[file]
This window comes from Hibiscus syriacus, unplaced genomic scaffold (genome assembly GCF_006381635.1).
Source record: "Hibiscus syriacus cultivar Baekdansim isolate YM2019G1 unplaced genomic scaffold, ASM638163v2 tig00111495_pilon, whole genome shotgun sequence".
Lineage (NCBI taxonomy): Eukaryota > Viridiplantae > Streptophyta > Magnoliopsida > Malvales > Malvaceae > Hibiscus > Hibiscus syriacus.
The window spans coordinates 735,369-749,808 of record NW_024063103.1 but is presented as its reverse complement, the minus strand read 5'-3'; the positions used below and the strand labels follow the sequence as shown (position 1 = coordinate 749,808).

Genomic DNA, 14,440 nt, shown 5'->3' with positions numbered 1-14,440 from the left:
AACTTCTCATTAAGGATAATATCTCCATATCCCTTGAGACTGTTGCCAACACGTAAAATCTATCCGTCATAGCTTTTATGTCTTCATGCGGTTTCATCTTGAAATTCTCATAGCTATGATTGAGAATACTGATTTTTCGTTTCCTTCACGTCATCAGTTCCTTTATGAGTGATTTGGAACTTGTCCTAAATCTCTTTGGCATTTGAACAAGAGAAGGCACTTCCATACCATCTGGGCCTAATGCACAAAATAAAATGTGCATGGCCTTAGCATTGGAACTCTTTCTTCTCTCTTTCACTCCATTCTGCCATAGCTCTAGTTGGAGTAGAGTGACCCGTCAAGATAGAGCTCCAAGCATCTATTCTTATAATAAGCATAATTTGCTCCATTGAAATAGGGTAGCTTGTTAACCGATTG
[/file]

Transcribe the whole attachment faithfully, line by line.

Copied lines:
This window comes from Hibiscus syriacus, unplaced genomic scaffold (genome assembly GCF_006381635.1).
Source record: "Hibiscus syriacus cultivar Baekdansim isolate YM2019G1 unplaced genomic scaffold, ASM638163v2 tig00111495_pilon, whole genome shotgun sequence".
Lineage (NCBI taxonomy): Eukaryota > Viridiplantae > Streptophyta > Magnoliopsida > Malvales > Malvaceae > Hibiscus > Hibiscus syriacus.
The window spans coordinates 735,369-749,808 of record NW_024063103.1 but is presented as its reverse complement, the minus strand read 5'-3'; the positions used below and the strand labels follow the sequence as shown (position 1 = coordinate 749,808).

Genomic DNA, 14,440 nt, shown 5'->3' with positions numbered 1-14,440 from the left:
AACTTCTCATTAAGGATAATATCTCCATATCCCTTGAGACTGTTGCCAACACGTAAAATCTATCCGTCATAGCTTTTATGTCTTCATGCGGTTTCATCTTGAAATTCTCATAGCTATGATTGAGAATACTGATTTTTCGTTTCCTTCACGTCATCAGTTCCTTTATGAGTGATTTGGAACTTGTCCTAAATCTCTTTGGCATTTGAACAAGAGAAGGCACTTCCATACCATCTGGGCCTAATGCACAAAATAAAATGTGCATGGCCTTAGCATTGGAACTCTTTCTTCTCTCTTTCACTCCATTCTGCCATAGCTCTAGTTGGAGTAGAGTGACCCGTCAAGATAGAGCTCCAAGCATCTATTCTTATAATAAGCATAATTTGCTCCATTGAAATAGGGTAGCTTGTTAACCGATTG